Planning Laws for Homes in the UK
Moving home can be a very expensive business, it is estimated that the actual cost has tripled in the last ten years. On average, moving home costs in excess of £10,000 and if you factor in stamp duty on higher value homes, the price increases even more. Many homeowners are happy in their own home, they simply want more space, thus extending outwards and upwards are worthwhile considerations.
The starting point, is to discover if you will actually be allowed to alter your home by contacting your local authority, certainly if you live in a listed building or a conservation area, you may find the rules and regulations are a little more stringent and the process may take longer to complete.
Many property owners have carried out alterations to their property only to discover at a later date that if sought, planning permission would not have been granted, some homeowners have been forced to demolish their alterations and additions. Most local authorities will have different rules and regulations mainly to make sure that any alteration you are planing will be in keeping with the existing properties in the area. Not all development needs planning permission, changes that do not affect the external appearance of a building do not require official permission, small changes to the outside of a building may also not need permission but you should always check with your local authority who will be able to supply you with information on what you can and cant do.
Before actually speaking to your local authority, a good idea, is to speak to your near neighbours, if you are likely to receive any objections, this is usually where they come from. Alterations to properties can be a source of long term friction between neighbours and you don’t want to get off on the wrong foot.
Once you are in possession of what you can and cant do, it’s a choice between extending your home outwards or upwards. Most outward alterations tend to be to increase living space whilst loft conversions are usually carried out to add a bedroom and perhaps an extra toilet or shower to the property. Planning, is essential at this stage and employing a local architect to draw up the detail for you is essential, discuss with them, your needs to make sure that the extra space you are thinking of adding to the property is actually useful. Make sure you take in to consideration the fixtures and fittings you will want to have instilled and before proceeding to the actual build phase, make sure you can source the correct fixtures and fittings you require and that they will fit. Also make sure that you have discussed plumbing and electrical requirements, if you are intending to use a loft extension as a study or home office, you will need to ensure it has enough power points. Some firms, specialising in extensions or loft conversions will be able to assist you with the plans and they even include the cost of this in there quotations.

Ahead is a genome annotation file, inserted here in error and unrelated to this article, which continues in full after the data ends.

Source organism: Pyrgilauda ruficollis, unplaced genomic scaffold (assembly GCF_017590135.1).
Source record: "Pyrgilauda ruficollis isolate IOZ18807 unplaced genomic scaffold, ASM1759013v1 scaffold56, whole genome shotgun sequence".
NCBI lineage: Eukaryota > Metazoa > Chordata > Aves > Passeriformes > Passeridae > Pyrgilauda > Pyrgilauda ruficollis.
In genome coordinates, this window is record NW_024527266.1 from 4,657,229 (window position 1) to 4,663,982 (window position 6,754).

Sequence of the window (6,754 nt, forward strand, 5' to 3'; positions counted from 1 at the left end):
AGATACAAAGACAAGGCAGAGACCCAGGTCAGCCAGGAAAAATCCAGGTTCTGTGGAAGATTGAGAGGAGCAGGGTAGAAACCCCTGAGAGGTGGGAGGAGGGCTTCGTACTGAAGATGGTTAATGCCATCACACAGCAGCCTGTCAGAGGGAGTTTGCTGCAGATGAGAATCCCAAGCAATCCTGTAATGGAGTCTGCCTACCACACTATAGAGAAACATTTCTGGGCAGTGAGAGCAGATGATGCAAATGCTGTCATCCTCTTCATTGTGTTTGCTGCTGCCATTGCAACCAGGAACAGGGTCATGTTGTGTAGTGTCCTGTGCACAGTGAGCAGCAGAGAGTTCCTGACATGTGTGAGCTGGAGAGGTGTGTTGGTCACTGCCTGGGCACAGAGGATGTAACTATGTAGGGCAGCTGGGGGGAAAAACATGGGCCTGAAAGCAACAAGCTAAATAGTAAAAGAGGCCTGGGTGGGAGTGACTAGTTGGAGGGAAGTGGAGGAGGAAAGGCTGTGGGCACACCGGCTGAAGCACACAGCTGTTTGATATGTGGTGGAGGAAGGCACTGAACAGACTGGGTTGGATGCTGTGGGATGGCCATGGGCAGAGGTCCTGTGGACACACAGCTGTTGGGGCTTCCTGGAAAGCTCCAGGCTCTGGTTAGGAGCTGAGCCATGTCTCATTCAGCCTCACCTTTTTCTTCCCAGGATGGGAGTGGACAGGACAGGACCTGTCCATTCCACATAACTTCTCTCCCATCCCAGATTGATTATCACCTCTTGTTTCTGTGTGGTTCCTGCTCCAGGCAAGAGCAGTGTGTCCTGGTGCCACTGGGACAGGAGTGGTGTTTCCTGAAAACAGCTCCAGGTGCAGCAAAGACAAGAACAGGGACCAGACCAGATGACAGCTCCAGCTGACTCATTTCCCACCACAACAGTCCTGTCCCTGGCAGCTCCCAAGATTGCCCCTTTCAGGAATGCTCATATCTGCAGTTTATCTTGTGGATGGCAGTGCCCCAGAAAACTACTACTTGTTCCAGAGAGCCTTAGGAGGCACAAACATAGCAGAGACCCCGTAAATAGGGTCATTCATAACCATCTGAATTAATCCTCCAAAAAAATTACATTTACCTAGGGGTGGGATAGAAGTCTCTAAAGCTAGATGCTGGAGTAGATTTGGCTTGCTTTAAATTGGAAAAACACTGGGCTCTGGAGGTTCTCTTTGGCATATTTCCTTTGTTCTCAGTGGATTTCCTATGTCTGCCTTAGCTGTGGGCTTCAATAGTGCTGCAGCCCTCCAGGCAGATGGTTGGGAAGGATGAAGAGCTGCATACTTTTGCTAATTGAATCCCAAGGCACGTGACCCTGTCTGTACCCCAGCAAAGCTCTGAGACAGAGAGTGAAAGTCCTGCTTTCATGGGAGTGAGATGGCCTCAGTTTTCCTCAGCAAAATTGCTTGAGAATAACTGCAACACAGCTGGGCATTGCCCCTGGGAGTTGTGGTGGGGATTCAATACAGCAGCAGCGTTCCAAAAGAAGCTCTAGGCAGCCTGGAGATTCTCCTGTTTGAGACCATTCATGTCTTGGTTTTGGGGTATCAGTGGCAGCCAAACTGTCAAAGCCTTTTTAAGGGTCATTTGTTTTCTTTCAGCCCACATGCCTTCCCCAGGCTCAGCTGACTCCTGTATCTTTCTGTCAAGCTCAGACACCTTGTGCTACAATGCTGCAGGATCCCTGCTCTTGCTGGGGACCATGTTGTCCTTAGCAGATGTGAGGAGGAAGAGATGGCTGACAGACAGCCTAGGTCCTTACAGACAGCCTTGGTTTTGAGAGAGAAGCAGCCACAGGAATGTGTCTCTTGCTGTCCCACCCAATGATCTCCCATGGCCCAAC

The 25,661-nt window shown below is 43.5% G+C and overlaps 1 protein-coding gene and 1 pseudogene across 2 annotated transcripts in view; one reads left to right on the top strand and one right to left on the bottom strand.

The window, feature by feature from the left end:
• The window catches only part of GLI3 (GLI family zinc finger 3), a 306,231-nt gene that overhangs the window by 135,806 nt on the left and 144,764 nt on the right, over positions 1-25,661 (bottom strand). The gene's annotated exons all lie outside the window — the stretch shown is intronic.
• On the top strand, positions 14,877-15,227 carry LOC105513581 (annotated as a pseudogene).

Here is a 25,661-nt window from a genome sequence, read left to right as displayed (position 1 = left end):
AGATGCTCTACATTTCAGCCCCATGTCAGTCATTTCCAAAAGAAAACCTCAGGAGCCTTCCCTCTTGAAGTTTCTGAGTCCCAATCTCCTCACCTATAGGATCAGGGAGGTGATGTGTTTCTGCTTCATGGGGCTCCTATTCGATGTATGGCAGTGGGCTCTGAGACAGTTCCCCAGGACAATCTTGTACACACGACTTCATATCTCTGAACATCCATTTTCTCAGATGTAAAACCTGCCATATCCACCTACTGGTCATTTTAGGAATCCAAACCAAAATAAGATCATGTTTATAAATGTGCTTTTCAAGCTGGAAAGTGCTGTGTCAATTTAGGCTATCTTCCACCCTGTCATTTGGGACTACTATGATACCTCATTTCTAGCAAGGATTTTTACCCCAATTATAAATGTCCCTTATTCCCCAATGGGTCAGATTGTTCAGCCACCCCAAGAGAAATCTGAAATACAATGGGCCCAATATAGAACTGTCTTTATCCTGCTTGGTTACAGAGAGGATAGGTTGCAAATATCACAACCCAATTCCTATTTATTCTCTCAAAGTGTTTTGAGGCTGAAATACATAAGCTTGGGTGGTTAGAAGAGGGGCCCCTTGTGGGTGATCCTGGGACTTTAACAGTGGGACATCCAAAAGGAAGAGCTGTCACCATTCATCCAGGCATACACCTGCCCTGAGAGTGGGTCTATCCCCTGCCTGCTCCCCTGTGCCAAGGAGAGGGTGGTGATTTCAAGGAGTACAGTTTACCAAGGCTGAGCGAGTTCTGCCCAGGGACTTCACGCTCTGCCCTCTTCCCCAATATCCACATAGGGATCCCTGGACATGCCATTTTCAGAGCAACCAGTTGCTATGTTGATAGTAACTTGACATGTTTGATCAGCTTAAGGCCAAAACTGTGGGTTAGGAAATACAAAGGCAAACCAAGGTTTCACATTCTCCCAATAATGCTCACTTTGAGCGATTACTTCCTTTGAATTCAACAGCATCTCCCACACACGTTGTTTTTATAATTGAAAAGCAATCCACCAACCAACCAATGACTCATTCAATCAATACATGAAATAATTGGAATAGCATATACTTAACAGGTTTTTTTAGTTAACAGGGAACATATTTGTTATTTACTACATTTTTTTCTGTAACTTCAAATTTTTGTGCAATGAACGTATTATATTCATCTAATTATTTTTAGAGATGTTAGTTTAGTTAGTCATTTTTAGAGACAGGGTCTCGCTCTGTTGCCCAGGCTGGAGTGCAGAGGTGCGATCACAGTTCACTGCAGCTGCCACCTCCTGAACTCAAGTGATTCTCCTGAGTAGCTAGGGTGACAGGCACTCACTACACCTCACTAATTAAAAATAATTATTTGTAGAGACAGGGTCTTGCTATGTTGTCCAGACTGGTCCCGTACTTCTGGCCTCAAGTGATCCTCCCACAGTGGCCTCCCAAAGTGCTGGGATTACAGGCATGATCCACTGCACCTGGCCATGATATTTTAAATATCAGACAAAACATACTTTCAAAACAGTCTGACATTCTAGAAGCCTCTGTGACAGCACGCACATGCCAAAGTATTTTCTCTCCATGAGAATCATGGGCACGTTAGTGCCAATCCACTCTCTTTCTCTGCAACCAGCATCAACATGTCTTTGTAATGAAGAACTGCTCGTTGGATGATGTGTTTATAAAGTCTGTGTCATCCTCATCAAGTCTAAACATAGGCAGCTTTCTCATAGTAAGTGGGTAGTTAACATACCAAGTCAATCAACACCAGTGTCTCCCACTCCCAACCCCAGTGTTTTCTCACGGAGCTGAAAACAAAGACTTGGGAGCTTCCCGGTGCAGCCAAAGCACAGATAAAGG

Cost is always a big factor with this type of work and the only real way to make sure you are receiving the best deal, is to ask as many companies as your time permits, to provide you with a quotation. Of course, it’s not all about price, ask to see local examples of their work that you can view. it’s also a good idea to ask your neighbours who they have used in the past, from close neighbours, you are more likely to obtain an unbiased opinion.
Before work commences, make sure you have discussed home insurance arrangements with the building contractor, always ask to see a copy of their public liability insurance to make sure they have adequate cover. Also enquire who will be insuring any materials that are left on the site. If you are already living in the dwelling house, you will need to inform your home insurance company, that you are having works carried out. You may find that they are either unwilling to continue with your cover or will want to restrict your exiting cover and or apply additional terms and conditions. Many homeowners overlook to advise their insurance company but most property alterations involving the structure of the house, do need to be advised as they are deemed to be material facts. In the event of a claim, if you have not informed your insurers, you may find your cover is compromised.
Assetsure provides UK home insurance for buildings and contents for homeowners in the United Kingdom.